Thanks for an excellent site. I’m a 50 year old born and raised Albertan and wanted you to know that your site has become one of my most trusted resources for Alberta politics.

    Ken

  2. Dave, the dippers have peaked. Chasing Liberal votes is a horrible strategy and waste of time the hardcore 125,000 Liberals will never vote dipper. Talk to them. The Liberals have already seen the worst they saw half their vote hemmoragged away to Redford. You have to realize these are moderate MAINSTREAM ordinary progressives who work and have good paying jobs with two income families and they are not the least bit dipper minded most of them want the right balance somewhere just right of center.

    The dippers it seems are truly out of ideas and creativity. They have fundamentally not been able to connect with average ordinary Albertans to increase their social and environmental conciousness. Too caught up in politics of jousting with Liberals the Dipper grass roots is stagnated and possibly will be gone next election. Dippers need to strive to get ordinary Albertans to develop thoughtfulness and a social conscious, because it is that grass roots outreach that will transform politics in Alberta and bring about change. You have change people’s hearts mind and awareness to get their votes. Chasing the Liberals to last place is a failing strategy and a poor vision and an opportunity to focus on changing the hearts and minds of Albertans will be truly lost.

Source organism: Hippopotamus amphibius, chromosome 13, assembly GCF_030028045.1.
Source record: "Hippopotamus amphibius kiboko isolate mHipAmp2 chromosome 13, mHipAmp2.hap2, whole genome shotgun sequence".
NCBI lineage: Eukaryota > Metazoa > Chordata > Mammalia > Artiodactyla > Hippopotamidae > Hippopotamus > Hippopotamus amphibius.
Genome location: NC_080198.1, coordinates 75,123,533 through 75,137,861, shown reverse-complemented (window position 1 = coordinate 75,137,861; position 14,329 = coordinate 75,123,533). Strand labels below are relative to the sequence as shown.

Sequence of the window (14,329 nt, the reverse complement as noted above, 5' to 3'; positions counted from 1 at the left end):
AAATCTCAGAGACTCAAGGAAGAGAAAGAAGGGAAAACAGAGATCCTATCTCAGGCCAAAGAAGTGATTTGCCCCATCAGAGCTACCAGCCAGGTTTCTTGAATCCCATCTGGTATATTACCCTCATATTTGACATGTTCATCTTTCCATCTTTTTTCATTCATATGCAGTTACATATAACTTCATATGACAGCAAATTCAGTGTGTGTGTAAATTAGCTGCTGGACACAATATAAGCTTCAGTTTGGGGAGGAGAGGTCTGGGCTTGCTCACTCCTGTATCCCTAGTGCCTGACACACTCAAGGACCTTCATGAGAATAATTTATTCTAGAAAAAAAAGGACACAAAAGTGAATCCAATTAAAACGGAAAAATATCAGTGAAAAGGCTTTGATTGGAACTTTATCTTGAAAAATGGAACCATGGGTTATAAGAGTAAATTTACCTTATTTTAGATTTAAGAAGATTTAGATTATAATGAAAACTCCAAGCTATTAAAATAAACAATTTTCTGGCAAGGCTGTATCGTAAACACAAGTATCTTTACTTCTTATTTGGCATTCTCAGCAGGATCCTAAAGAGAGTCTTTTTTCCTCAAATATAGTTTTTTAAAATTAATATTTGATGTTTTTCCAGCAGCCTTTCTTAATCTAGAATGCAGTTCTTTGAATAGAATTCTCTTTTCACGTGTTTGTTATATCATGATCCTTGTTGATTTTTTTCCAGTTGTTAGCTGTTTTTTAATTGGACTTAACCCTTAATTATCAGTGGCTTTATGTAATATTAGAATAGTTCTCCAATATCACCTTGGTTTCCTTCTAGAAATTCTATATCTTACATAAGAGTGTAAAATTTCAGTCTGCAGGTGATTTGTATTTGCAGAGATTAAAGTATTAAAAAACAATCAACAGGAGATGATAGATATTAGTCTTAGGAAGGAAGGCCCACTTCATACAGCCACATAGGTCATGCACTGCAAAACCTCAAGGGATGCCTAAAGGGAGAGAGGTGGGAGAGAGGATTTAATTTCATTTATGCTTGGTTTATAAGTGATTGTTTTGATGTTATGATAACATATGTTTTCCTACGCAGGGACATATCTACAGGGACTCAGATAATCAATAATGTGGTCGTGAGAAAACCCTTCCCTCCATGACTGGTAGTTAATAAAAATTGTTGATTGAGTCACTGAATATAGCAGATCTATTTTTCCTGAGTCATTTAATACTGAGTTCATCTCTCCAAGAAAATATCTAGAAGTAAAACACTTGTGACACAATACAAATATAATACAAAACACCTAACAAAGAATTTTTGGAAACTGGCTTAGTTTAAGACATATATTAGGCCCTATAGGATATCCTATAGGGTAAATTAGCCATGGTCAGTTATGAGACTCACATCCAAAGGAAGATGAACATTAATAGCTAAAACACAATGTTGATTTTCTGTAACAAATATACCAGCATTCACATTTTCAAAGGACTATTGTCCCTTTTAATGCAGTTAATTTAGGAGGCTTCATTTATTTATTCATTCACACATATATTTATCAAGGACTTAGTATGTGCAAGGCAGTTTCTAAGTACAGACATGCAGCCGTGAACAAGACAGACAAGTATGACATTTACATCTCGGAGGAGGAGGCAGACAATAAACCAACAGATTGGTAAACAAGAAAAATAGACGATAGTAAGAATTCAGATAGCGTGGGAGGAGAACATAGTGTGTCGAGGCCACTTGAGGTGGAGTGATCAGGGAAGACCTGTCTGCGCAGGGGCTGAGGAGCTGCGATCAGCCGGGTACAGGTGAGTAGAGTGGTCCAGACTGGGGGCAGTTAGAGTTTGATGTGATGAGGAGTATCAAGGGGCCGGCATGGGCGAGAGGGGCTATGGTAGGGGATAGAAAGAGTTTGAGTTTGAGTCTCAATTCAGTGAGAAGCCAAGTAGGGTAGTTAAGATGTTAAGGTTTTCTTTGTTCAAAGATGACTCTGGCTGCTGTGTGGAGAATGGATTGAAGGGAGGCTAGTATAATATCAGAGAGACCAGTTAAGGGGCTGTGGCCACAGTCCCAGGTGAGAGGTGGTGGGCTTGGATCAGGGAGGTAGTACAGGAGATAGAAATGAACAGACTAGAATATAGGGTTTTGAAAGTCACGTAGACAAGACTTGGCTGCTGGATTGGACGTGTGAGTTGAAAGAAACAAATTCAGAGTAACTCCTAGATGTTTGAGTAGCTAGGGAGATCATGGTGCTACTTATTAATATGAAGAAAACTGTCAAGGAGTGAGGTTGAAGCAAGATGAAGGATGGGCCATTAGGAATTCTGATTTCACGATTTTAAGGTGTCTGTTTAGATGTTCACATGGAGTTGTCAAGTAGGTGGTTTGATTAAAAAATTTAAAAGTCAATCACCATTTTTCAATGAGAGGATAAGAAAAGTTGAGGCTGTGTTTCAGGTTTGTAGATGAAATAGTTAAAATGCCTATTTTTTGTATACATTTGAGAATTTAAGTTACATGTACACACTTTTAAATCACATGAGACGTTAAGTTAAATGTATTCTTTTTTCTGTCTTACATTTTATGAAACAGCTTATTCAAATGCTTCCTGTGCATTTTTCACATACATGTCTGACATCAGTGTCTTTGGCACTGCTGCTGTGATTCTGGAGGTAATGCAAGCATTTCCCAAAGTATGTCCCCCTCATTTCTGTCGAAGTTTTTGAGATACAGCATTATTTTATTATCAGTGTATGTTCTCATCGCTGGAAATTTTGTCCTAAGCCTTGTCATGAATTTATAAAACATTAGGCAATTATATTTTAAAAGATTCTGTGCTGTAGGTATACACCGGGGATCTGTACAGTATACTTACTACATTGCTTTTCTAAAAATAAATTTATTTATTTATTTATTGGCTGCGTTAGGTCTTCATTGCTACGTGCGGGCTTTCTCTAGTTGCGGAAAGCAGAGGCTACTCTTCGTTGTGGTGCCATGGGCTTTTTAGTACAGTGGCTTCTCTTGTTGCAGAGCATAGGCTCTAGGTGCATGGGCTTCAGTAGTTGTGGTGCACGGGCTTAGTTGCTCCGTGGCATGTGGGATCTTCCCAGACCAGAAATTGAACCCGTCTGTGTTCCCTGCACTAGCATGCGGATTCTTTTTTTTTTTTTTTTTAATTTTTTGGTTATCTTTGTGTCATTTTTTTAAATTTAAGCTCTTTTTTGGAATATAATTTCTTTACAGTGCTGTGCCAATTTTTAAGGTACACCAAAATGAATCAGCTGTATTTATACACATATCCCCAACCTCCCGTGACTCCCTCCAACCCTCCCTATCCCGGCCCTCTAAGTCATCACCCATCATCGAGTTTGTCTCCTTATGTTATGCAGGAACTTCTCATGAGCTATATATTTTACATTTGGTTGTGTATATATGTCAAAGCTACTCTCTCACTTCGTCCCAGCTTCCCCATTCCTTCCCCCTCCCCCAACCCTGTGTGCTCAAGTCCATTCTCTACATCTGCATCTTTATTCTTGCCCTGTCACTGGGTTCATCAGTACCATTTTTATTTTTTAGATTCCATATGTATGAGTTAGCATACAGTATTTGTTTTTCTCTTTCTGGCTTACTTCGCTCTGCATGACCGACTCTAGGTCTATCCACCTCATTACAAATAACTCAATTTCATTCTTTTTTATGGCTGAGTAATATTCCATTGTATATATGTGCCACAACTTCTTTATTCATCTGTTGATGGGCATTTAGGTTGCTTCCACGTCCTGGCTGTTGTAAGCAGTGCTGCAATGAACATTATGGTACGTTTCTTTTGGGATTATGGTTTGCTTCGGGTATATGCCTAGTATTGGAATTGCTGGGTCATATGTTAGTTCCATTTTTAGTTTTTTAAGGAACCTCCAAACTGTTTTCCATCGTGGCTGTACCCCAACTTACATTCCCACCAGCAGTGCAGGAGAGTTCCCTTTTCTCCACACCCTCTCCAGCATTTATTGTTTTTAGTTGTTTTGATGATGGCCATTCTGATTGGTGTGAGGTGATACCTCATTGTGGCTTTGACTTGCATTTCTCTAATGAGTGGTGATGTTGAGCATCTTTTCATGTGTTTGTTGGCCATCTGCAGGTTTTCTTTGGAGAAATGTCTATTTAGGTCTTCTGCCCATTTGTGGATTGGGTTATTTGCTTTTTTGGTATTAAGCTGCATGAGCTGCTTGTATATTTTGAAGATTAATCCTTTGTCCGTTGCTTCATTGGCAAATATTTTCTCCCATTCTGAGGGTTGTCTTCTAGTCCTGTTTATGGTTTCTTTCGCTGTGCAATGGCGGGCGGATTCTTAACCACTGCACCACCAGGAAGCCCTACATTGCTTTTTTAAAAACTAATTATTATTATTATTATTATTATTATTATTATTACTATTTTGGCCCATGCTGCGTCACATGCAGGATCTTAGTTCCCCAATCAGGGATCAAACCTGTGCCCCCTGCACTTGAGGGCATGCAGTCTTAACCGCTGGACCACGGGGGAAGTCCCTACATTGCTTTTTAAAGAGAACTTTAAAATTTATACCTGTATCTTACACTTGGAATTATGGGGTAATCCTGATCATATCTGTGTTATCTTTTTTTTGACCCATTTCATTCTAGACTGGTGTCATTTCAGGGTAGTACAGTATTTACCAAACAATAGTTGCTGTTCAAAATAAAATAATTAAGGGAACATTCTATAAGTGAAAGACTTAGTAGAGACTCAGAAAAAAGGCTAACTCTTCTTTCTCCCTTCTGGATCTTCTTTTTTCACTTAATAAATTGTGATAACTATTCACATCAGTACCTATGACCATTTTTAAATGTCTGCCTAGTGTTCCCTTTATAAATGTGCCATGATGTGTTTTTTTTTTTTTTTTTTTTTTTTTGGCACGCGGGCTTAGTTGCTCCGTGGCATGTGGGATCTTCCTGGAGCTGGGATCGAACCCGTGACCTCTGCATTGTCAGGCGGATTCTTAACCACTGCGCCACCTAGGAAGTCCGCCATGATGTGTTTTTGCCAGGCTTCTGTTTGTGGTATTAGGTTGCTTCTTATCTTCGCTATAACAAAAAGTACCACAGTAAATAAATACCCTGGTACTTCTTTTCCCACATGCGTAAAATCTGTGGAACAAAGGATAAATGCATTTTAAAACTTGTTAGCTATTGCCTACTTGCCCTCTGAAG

3. @armchair, you might be right but it won’t matter; the best the NDP or Liberals can hope for is third party status.

    They are so close on almost every fundamental issue, if the Libs and NDP combined forces (with the Alberta Party) they could take more than 30% of the vote in a general. As it stands they fight each other for table scraps. Unite the right worked so well for the federal Cons, why can’t the left figure it out and unite. The few policy differences can be overcome.

  4. Watson…we need a strong center…its where most normal tax paying shafted families reside, a strong left will finish dead last…yes it freak in will. Most Albertans will give the finger to a left merger…..yes they will. A strong united center…Liberals…Alberta Party and most of the progressive votes coming back to the Liberals. Liberals are pro business….dippers are not biggest difference.